Dismiss Notice
Join Physics Forums Today!
The friendliest, high quality science and math community on the planet! Everyone who loves science is here!

Advice to a freshman physics major

  1. Sep 5, 2011 #1
    Hey I've been browsing these forums for some insight into the field I'll be currently majoring in. But I feel I may as a well ask myself and get some firsthand advice.

    Being a physics major, it's only natural that the course load will be quite heavy compared to others. I'm taking five courses this semester that include elementary linear algebra, calculus, chemistry, and physics. It's because of this that I'm little worried that I may burn myself out towards the end of the semester. I have always gotten high grades in highschool mostly because I pick up on the material pretty quickly and knew how to apply it to homework and tests right away, so I never really spent a lot of time outside of the classroom studying. Now that I'm in university I always hear that most of the learning is spent outside of class , I don't want to take the chance of flunking my classes because I had good grades in high school and just got lazy.

    So I guess my question is: what's a reasonable amount of time to spend on each subject every night without burning myself out? I have always enjoyed learning physics and definitely would consider it my favorite science, but I still enjoy other things in life that doesn't revolve around it...so I would like to find a balance between my education and the simpler things in my life that I enjoy.
  2. jcsd
  3. Sep 6, 2011 #2
    I don't really think there is a "reasonable amount of time to spend per class". I hear that 3 hours out for every 1 in thing all over the place though.

    I simply think that you should work at something until you fully understand it. I usually take 3-5 courses a semester, and I schedule no more than 2 classes a day with a solid 3-4 hour block in between them. Rather an going home for that duration, I go to the library and practice. I practice whatever it is that I am not 100% confident about.

    There is no point in worrying about the time you should spend studying when you should be working on what you need to study.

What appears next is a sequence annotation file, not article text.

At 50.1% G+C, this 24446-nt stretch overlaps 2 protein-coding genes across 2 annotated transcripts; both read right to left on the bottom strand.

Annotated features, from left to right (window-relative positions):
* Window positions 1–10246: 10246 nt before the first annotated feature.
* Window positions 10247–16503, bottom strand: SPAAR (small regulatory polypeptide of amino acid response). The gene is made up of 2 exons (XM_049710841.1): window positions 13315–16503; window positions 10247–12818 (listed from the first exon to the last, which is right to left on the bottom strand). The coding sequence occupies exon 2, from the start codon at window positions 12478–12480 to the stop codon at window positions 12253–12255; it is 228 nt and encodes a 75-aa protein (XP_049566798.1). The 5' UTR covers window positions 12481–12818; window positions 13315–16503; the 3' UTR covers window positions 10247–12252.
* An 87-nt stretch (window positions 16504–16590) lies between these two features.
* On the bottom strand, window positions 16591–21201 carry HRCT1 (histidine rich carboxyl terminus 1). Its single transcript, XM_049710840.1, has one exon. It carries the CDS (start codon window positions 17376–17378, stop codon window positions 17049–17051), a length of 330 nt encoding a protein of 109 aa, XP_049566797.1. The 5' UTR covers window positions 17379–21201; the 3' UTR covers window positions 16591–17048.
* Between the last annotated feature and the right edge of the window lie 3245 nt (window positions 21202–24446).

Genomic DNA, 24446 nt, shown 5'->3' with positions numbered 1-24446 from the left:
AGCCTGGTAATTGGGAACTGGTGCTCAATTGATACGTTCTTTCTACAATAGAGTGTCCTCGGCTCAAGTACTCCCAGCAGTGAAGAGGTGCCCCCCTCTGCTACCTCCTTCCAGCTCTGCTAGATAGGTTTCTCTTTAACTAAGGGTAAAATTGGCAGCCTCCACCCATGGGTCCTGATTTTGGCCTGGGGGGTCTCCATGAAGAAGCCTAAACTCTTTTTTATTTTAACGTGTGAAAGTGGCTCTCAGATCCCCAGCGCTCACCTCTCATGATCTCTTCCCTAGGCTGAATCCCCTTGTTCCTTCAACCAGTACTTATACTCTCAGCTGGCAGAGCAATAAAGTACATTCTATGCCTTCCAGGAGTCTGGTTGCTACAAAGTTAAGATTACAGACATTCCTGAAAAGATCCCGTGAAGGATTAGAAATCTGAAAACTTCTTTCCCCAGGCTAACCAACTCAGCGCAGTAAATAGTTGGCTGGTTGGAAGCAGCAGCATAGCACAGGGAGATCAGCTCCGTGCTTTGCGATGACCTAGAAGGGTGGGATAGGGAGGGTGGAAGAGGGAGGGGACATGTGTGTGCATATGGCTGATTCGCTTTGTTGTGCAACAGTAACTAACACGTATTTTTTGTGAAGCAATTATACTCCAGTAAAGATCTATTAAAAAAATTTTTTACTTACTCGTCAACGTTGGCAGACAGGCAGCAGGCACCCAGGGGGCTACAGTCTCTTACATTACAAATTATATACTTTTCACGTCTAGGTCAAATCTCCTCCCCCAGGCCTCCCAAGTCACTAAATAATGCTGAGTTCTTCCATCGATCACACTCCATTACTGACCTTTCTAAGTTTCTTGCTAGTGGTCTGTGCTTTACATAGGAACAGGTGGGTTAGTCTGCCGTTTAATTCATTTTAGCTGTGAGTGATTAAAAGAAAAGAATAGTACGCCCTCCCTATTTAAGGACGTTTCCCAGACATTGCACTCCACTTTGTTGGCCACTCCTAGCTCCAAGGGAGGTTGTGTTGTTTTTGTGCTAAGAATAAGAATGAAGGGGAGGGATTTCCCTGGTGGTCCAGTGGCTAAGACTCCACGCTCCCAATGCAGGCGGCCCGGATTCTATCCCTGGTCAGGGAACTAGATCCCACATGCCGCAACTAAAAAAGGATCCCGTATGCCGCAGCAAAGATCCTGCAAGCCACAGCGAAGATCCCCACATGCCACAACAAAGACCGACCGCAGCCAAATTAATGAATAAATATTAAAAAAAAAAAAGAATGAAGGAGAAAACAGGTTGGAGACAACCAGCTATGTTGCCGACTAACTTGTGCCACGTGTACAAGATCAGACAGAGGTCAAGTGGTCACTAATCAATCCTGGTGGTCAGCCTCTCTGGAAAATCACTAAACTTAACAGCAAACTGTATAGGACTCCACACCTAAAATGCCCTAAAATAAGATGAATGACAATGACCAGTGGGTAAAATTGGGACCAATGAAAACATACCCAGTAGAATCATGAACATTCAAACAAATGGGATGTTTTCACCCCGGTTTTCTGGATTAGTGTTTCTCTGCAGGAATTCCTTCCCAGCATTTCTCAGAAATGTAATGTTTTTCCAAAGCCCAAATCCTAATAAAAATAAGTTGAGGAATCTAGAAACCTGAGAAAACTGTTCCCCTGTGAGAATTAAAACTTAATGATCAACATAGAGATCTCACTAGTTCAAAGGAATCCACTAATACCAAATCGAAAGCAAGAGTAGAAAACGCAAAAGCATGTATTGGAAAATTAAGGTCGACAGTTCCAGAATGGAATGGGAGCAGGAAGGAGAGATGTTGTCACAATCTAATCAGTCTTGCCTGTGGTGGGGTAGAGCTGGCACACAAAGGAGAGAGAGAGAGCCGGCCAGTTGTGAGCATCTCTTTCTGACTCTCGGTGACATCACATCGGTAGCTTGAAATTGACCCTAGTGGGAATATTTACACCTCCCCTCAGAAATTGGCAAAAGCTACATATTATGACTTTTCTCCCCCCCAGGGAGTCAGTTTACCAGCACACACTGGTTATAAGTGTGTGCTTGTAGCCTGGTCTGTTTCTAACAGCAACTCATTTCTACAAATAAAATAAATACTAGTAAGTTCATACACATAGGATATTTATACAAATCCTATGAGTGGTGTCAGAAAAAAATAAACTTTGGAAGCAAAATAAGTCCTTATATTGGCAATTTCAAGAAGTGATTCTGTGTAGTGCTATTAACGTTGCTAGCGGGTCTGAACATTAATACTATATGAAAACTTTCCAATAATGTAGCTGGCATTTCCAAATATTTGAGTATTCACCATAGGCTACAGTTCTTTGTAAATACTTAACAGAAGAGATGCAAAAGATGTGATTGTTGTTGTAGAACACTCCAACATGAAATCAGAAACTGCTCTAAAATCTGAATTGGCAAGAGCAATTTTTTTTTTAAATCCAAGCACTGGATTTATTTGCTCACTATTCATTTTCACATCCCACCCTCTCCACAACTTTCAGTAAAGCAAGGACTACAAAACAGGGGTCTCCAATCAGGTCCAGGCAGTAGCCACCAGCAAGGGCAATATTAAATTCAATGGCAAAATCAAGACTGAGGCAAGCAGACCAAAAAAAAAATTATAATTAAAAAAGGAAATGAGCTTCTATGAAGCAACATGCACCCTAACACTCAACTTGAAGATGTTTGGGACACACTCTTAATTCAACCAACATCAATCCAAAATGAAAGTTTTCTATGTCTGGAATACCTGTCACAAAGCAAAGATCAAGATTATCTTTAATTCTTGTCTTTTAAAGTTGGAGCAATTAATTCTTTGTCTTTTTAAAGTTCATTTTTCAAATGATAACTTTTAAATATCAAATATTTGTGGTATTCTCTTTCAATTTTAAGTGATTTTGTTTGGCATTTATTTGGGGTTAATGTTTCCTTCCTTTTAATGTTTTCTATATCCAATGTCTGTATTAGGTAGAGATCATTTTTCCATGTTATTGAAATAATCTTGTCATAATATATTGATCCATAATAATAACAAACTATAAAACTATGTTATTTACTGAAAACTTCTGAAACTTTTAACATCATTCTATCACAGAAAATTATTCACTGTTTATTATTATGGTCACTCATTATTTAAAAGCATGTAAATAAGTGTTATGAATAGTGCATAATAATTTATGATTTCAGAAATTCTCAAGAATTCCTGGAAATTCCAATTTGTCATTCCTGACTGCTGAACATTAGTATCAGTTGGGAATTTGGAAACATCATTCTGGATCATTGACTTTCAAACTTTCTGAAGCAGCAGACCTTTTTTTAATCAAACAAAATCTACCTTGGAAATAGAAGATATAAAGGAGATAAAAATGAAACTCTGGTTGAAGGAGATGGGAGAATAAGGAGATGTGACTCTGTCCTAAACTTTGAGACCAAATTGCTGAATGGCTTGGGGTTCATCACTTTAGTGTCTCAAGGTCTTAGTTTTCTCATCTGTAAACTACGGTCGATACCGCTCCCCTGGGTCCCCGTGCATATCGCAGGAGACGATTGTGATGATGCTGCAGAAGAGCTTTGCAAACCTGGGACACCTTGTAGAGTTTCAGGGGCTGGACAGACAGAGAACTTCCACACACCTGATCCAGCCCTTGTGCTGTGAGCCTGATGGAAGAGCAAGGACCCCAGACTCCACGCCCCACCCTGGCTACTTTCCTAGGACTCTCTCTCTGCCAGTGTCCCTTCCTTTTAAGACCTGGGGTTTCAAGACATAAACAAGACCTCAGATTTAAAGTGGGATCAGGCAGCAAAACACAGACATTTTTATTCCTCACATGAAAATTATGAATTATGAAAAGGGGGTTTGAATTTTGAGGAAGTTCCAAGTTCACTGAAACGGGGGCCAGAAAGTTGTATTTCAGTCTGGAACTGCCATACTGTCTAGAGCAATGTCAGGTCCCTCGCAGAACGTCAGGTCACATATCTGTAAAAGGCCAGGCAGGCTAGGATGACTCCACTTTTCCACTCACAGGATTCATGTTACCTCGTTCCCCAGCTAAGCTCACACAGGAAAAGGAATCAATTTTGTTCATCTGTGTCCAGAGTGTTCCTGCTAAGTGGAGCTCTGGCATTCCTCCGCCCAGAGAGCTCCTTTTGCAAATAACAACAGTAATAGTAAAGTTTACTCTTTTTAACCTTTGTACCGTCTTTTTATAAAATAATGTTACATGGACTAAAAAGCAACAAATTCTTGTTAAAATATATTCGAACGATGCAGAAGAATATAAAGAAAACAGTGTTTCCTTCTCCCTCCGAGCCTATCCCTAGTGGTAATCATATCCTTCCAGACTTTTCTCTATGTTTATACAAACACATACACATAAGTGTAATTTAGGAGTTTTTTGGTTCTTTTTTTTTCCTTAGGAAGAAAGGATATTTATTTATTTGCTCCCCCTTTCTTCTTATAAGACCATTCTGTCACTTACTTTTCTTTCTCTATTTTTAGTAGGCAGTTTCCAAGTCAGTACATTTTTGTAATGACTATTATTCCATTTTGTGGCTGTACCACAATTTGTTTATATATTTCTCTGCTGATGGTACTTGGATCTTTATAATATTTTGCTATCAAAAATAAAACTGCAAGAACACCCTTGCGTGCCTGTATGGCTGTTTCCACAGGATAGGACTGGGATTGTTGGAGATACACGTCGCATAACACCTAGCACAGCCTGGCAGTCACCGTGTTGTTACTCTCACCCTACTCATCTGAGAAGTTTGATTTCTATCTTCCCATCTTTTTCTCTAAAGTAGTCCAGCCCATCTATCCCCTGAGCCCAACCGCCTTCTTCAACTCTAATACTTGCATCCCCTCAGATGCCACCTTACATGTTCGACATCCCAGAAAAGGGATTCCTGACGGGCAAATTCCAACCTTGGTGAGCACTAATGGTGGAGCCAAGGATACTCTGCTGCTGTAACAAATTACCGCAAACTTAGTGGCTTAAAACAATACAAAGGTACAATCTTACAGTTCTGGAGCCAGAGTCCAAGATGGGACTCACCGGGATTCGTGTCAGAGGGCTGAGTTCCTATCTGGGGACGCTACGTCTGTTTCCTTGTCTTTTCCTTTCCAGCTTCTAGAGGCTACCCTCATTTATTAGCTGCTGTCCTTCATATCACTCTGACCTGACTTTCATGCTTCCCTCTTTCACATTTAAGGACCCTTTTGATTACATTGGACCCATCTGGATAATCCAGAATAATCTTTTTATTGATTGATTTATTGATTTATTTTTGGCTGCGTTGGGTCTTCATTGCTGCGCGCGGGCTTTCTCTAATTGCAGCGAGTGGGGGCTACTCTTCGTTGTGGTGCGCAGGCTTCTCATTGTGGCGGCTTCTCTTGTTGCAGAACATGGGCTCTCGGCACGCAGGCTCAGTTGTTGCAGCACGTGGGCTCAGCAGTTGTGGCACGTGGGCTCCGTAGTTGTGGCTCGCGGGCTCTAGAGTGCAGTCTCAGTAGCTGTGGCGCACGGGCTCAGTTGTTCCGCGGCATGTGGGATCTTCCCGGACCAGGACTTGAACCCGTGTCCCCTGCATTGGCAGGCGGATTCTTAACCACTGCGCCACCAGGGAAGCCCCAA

4. Sep 6, 2011 #3


    User Avatar

    Meaningless question. The amount of time required to satisfy your personal educational standards is a personal choice.
  5. Sep 6, 2011 #4

    Vanadium 50

    User Avatar
    Staff Emeritus
    Science Advisor
    Education Advisor

    Note that "reasonable amount of time to spend on each subject every night without burning myself out" has two halves to it - the first half is about how much time you need, and the second is about how much time you can spend. Both depend on the individual.
  6. Sep 6, 2011 #5
    The balance between studying and social-life is a personal choice; and it depends on how well you want to do in your classes. There's no harm in going out once in a while (maybe even once a week if you study enough during the week) with friends, but you need to make sure you're putting enough time into your studies.

    If you find yourself struggling on quizzes or practice problems then you need to evaluate your study habits and see where things are going wrong. If you find yourself spending a large amount of time out with friends at the bar or at a party then maybe you need to limit those hours and put more effort into studying.

    Since you're a freshman it's all new to you; in my opinion your courseload isn't too hard and you should be able to manage it well enough. However, since this is your first experience with university then it might be an eye-opener to you if you coasted through high-school. You will find out soon enough how well you can handle your courses and only then will you have an idea about how much time you need to spend studying. As already mentioned the 3 hours of studying for every hour of class time is a good estimate and a good place to start. You will get into the groove of things and realize how much you really need to study.
Share this great discussion with others via Reddit, Google+, Twitter, or Facebook